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Respiratory and Arousal Mechanisms (NS090414)

Specific Aims and Tasks

Post-ictal respiratory depression has been proposed to contribute to SUDEP, and this may be particularly dangerous when combined with impaired arousal that commonly occurs after generalized tonic-clonic seizures. The combination of arousal and respiratory defects could explain why many SUDEPs occur with patients in bed in the prone position. This proposal has the following Specific Aims:
1 - Characterize interictal and ictal respiratory control and arousal in Dravet Syndrome patients and Dravet Syndrome mice.
2 - Identify the anatomical pathway from the forebrain that inhibits the respiratory control network during seizures.
3 - Determine which brainstem neurons are involved in peri-ictal inhibition of breathing and depressed arousal during seizures.
The proposed work is expected to help define the mechanisms underlying post-ictal hypoventilation and depression of arousal; identify biomarkers of SUDEP, and; discover preventive interventions for SUDEP.

Principal Investigator

Core Personnel

Rup Sainju, MD - Neurology
Brian Gehlbach, MD – Pulmonary Medicine
Brian Dlouhy, MD – Neurosurgery
Mark Granner, MD – Neurology
Marcus Nashelsky, MD – Pathology
Gordon Buchanan, MD, PhD – Neurology
Eduardo Bravo, PhD – Postdoctoral Fellow
YuJaung Kim – Biomedical Engineering PhD Student
Katherine Proch – MSTP Student
Frida Teran – MSTP Student
Anthony Marincovich – M2 Medical Student
Ryan Lechtenberg – M2 Medical Student
Hassan Ahamed – Biomedical Engineering Undergraduate Student
Lori Smith – Laboratory Manager
Deidre Dragon – Research Assistant
Harold Winnike – Pulmonary Technician

Publication Links

  • Cerpa, V.J., Y. Wu, E.U. Bravo, F.A. Teran, R.S. Flynn & G.B. Richerson. Medullary 5-HT neurons: Switch from respiratory drive to chemoreception during postnatal development. Neurosci (in press), 2016.
  • Buchanan, G.F. & G.B. Richerson. Epilepsy: A dietary supplement for SUDEP prevention? Nature Rev Neurol 12(9):495-6, 2016. PMID 27514288.
  • Devinsky, O., D.C. Hesdorffer, D. Thurman, S. Lhatoo, G.B. Richerson. Sudden Unexpected Death in Epilepsy: Epidemiology, Mechanisms & Prevention. Lancet Neurology, 15(10):1075-88, 2016. PMID 27571159.
  • Zhan, Q., G. Buchanan, J. Motelow, J. Andrews, P. Vitkovskiy, W. Chen, F. Serout, A. Gummadavelli, A. Kundishora, M. Furman, W. Li, X. Bo, G.B. Richerson, and H. Blumenfeld. Impaired serotonergic brainstem function during and following seizures. J Neurosci, 36(9):2711-22, 2016. PMID 26937010.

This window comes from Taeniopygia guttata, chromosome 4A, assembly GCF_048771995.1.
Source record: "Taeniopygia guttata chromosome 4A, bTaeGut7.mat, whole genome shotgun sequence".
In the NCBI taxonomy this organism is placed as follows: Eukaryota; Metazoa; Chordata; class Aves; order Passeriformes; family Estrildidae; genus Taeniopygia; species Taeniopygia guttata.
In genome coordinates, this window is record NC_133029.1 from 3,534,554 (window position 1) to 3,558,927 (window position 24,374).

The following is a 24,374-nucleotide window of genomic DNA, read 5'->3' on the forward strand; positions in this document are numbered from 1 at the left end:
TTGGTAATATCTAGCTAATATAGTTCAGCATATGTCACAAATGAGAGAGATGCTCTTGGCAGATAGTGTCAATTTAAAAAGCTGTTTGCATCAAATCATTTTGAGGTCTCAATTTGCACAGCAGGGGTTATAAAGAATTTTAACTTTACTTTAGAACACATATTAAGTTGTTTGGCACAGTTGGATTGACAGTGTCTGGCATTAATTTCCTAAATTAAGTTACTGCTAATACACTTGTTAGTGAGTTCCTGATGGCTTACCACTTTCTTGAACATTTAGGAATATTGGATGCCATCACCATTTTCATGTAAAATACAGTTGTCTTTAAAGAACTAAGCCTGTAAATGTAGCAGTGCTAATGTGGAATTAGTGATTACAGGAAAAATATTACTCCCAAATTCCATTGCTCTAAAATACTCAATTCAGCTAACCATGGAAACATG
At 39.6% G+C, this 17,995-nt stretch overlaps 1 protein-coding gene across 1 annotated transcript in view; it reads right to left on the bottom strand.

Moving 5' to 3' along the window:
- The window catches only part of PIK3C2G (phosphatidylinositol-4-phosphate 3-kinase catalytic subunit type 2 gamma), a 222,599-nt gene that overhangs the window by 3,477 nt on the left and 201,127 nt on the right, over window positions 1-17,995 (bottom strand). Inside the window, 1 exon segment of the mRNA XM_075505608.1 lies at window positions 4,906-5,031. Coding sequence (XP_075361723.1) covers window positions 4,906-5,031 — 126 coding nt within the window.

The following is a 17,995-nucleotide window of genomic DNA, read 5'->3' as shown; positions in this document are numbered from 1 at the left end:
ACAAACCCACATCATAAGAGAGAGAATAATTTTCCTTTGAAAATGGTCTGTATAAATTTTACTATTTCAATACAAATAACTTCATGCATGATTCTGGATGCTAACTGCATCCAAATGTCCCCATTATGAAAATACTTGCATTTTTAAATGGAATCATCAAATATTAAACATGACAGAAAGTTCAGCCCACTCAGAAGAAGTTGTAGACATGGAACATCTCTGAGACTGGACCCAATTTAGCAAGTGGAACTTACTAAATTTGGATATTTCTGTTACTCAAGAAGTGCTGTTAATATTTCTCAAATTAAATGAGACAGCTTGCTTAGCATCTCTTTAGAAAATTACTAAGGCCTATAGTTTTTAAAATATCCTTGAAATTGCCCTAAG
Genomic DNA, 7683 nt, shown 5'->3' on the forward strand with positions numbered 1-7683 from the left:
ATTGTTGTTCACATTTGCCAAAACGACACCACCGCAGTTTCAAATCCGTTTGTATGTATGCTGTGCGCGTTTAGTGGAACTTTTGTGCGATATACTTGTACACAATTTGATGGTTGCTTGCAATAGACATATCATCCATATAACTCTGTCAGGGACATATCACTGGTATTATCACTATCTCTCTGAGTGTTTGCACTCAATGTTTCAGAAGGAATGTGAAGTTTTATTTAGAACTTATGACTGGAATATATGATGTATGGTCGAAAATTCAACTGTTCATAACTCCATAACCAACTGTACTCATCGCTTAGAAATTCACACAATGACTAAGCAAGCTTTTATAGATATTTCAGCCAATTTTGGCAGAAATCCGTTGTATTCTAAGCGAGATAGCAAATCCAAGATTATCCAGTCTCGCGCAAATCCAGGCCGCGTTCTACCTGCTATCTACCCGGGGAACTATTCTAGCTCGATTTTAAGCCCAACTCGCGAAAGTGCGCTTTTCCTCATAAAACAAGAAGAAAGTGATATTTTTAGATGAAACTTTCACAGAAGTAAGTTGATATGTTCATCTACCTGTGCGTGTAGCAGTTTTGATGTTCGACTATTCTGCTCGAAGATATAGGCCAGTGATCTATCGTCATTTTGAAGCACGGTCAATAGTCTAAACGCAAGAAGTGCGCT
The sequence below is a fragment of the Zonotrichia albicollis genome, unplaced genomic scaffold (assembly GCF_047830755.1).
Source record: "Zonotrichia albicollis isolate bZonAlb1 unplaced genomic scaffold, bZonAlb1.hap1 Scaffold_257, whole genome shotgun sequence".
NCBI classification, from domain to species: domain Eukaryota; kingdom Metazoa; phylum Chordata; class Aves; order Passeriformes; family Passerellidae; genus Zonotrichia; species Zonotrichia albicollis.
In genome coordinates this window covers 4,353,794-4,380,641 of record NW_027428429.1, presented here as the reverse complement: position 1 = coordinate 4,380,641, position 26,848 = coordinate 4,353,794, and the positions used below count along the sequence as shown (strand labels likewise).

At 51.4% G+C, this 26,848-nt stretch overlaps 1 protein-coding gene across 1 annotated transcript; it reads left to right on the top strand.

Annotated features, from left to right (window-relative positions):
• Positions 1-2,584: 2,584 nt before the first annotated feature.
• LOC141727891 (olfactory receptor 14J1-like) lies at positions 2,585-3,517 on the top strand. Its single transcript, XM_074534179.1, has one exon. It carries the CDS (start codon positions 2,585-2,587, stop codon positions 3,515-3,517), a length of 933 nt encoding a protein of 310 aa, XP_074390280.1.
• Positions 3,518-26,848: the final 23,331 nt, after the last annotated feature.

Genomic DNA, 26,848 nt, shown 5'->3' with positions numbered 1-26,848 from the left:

• Richerson, G.B., D. Boison, C. Faingold & P. Ryvlin. SUDEP: From unwitnessed fatality to witnessed rescue: pharmacological intervention. Epilepsia, 57(Suppl 1):35-45, 2016. PMID 26749015.
  • Lhatoo, S., J. Noebels, V. Whittemore, and The NINDS Center for SUDEP Research. Sudden Unexpected Death in Epilepsy (SUDEP): Identifying Risk and Preventing Mortality. Epilepsia 56(11):1700-6, 2015. PMID 26494436.
  • Murray, N.M., G.F. Buchanan & G.B. Richerson. Sleep disruption caused by serotonin depletion is due to hypothermia. Sleep, 38(12):1985-93, 2015. PMID: 26194567.
  • Dlouhy, B.J., B.K. Gehlbach & G.B. Richerson. Sudden unexpected death in epilepsy (SUDEP): basic mechanisms and clinical implications for prevention. J Neurol Neurosurg Psych, 87(4):402-13, 2015. PMID 26979537.
  • Cerpa, V.J., M.L. Aylwin, S. Beltrán-Castillo, E.U. Bravo, I.R. Llona, G.B. Richerson & J.L. Eugenín. Alteration of neonatal raphe neurons by prenatal-perinatal nicotine: Meaning for Sudden Infant Death Syndrome. Am J Respir Cell Mol Biol, 53(4):489-99, 2015. PMID 25695895.
  • Dlouhy, B.J., B.K. Gehlbach, C.J. Kreple, H. Kawasaki, H. Oya, C. Buzza, M.A. Granner, M.J. Welsh, M.A. Howard III, J.A. Wemmie and G.B. Richerson. Breathing inhibited when seizures spread to the amygdala and upon amygdala stimulation. J Neurosci, 35(28):10281-9, 2015. PMID 26180203.
  • Buchanan, G.F., H. Smith, A. MacAskill & G.B. Richerson. 5-HT2A receptor activation is necessary for CO2-induced arousal. J Neurophysiol, 114(1):233-43, 2015. PMID 25925320.
  • Corcoran, A.E., G.B. Richerson & M.B. Harris. Functional link between the hypocretin and serotonin systems in the neural control of breathing and central chemosensitivity. J Neurophysiol, 114(1):381-9, 2015. PMID 25878157.
  • McGlashon, J.B., A. Kozlowski, M. Gorecki, C. Thirnbeck, K. Markan, M.E. Kotas, M.J. Potthoff, G.B. Richerson & M.P. Gillum. Central serotonergic neurons activate and recruit thermogenic brown and beige fat and regulate glucose and lipid homeostasis. Cell Metabolism, 21(5):692-705, 2015. PMID 25955206.